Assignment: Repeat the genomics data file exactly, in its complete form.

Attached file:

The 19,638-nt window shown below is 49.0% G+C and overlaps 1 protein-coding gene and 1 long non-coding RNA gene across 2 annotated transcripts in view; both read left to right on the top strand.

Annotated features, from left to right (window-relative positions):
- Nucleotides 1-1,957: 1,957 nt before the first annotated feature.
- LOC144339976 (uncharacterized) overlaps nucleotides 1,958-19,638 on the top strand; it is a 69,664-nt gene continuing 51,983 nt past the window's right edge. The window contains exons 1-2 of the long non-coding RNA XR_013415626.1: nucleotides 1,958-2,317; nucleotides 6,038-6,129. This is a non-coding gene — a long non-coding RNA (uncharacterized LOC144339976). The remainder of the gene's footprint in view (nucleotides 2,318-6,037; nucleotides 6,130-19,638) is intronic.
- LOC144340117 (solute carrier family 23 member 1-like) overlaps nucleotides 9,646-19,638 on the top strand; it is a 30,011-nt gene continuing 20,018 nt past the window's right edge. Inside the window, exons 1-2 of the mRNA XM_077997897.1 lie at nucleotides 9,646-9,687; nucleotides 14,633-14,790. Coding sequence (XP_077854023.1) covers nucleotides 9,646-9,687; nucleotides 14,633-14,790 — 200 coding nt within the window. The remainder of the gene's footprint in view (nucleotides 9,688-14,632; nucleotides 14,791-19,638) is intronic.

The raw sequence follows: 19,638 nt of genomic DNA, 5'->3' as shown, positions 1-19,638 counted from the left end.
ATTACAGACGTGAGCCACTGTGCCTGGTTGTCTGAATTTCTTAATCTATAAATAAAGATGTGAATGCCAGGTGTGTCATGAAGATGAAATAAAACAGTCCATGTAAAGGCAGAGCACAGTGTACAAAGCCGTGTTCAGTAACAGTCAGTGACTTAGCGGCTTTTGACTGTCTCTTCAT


The 19,638-nt window shown below is 49.0% G+C and overlaps 1 protein-coding gene and 1 long non-coding RNA gene across 2 annotated transcripts in view; both read left to right on the top strand.

Annotated features, from left to right (window-relative positions):
- Nucleotides 1-1,957: 1,957 nt before the first annotated feature.
- LOC144339976 (uncharacterized) overlaps nucleotides 1,958-19,638 on the top strand; it is a 69,664-nt gene continuing 51,983 nt past the window's right edge. The window contains exons 1-2 of the long non-coding RNA XR_013415626.1: nucleotides 1,958-2,317; nucleotides 6,038-6,129. This is a non-coding gene — a long non-coding RNA (uncharacterized LOC144339976). The remainder of the gene's footprint in view (nucleotides 2,318-6,037; nucleotides 6,130-19,638) is intronic.
- LOC144340117 (solute carrier family 23 member 1-like) overlaps nucleotides 9,646-19,638 on the top strand; it is a 30,011-nt gene continuing 20,018 nt past the window's right edge. Inside the window, exons 1-2 of the mRNA XM_077997897.1 lie at nucleotides 9,646-9,687; nucleotides 14,633-14,790. Coding sequence (XP_077854023.1) covers nucleotides 9,646-9,687; nucleotides 14,633-14,790 — 200 coding nt within the window. The remainder of the gene's footprint in view (nucleotides 9,688-14,632; nucleotides 14,791-19,638) is intronic.

The raw sequence follows: 19,638 nt of genomic DNA, 5'->3' as shown, positions 1-19,638 counted from the left end.
ATTACAGACGTGAGCCACTGTGCCTGGTTGTCTGAATTTCTTAATCTATAAATAAAGATGTGAATGCCAGGTGTGTCATGAAGATGAAATAAAACAGTCCATGTAAAGGCAGAGCACAGTGTACAAAGCCGTGTTCAGTAACAGTCAGTGACTTAGCGGCTTTTGACTGTCTCTTCAT